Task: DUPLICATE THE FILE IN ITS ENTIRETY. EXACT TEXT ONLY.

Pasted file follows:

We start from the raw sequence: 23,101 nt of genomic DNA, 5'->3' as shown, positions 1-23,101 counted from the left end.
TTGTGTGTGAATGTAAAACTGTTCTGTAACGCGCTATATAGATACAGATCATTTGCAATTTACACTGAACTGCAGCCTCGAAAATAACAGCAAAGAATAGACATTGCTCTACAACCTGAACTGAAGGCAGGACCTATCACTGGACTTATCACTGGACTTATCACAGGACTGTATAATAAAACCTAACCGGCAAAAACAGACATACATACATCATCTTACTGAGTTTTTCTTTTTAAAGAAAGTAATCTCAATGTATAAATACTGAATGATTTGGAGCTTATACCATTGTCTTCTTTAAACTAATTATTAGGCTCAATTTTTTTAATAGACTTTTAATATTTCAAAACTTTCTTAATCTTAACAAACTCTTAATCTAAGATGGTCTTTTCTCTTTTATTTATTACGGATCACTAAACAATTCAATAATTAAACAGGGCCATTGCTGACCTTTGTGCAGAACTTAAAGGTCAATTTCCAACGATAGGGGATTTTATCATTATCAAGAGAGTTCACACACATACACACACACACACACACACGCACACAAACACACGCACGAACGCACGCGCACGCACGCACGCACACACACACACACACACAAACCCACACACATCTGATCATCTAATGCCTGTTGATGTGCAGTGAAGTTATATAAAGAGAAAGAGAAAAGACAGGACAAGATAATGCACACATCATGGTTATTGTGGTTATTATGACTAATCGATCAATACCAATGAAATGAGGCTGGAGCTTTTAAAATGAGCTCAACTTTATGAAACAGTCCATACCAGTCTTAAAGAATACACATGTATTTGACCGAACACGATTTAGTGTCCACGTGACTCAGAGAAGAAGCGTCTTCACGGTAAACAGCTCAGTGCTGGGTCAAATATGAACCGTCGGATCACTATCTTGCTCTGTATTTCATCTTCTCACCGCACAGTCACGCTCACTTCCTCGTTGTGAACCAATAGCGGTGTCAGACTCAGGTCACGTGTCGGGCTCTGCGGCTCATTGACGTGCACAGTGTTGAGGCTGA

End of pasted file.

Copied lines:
We start from the raw sequence: 23,101 nt of genomic DNA, 5'->3' as shown, positions 1-23,101 counted from the left end.
TTGTGTGTGAATGTAAAACTGTTCTGTAACGCGCTATATAGATACAGATCATTTGCAATTTACACTGAACTGCAGCCTCGAAAATAACAGCAAAGAATAGACATTGCTCTACAACCTGAACTGAAGGCAGGACCTATCACTGGACTTATCACTGGACTTATCACAGGACTGTATAATAAAACCTAACCGGCAAAAACAGACATACATACATCATCTTACTGAGTTTTTCTTTTTAAAGAAAGTAATCTCAATGTATAAATACTGAATGATTTGGAGCTTATACCATTGTCTTCTTTAAACTAATTATTAGGCTCAATTTTTTTAATAGACTTTTAATATTTCAAAACTTTCTTAATCTTAACAAACTCTTAATCTAAGATGGTCTTTTCTCTTTTATTTATTACGGATCACTAAACAATTCAATAATTAAACAGGGCCATTGCTGACCTTTGTGCAGAACTTAAAGGTCAATTTCCAACGATAGGGGATTTTATCATTATCAAGAGAGTTCACACACATACACACACACACACACACACGCACACAAACACACGCACGAACGCACGCGCACGCACGCACGCACACACACACACACACACAAACCCACACACATCTGATCATCTAATGCCTGTTGATGTGCAGTGAAGTTATATAAAGAGAAAGAGAAAAGACAGGACAAGATAATGCACACATCATGGTTATTGTGGTTATTATGACTAATCGATCAATACCAATGAAATGAGGCTGGAGCTTTTAAAATGAGCTCAACTTTATGAAACAGTCCATACCAGTCTTAAAGAATACACATGTATTTGACCGAACACGATTTAGTGTCCACGTGACTCAGAGAAGAAGCGTCTTCACGGTAAACAGCTCAGTGCTGGGTCAAATATGAACCGTCGGATCACTATCTTGCTCTGTATTTCATCTTCTCACCGCACAGTCACGCTCACTTCCTCGTTGTGAACCAATAGCGGTGTCAGACTCAGGTCACGTGTCGGGCTCTGCGGCTCATTGACGTGCACAGTGTTGAGGCTGA